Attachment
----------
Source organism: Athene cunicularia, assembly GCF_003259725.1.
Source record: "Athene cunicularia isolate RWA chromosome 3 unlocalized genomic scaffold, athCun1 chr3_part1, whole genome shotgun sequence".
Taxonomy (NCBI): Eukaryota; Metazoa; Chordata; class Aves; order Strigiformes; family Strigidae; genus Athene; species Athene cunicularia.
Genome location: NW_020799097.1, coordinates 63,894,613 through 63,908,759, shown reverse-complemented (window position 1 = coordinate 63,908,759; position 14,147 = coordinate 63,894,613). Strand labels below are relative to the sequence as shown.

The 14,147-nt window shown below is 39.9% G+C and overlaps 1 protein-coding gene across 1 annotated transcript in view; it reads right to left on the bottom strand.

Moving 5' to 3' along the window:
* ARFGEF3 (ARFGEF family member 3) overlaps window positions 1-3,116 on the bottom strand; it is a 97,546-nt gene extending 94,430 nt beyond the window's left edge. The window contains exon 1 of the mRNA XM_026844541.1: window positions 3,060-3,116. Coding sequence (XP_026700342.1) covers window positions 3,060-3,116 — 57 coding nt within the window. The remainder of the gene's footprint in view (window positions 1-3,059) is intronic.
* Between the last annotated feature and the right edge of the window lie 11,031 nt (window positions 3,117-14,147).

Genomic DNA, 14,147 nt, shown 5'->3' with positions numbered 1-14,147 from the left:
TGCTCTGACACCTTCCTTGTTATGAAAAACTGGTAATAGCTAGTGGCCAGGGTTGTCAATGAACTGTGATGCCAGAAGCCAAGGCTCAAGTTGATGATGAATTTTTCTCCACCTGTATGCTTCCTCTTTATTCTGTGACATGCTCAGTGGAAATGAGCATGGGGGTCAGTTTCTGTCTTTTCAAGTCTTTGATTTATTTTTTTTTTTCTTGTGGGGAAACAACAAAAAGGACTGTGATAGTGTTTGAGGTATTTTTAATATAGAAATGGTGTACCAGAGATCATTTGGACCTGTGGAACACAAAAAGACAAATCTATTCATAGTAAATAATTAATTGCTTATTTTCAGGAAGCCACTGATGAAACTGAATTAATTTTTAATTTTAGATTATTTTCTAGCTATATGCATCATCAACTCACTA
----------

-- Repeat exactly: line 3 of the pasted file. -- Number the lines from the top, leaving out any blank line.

Taxonomy (NCBI): Eukaryota; Metazoa; Chordata; class Aves; order Strigiformes; family Strigidae; genus Athene; species Athene cunicularia.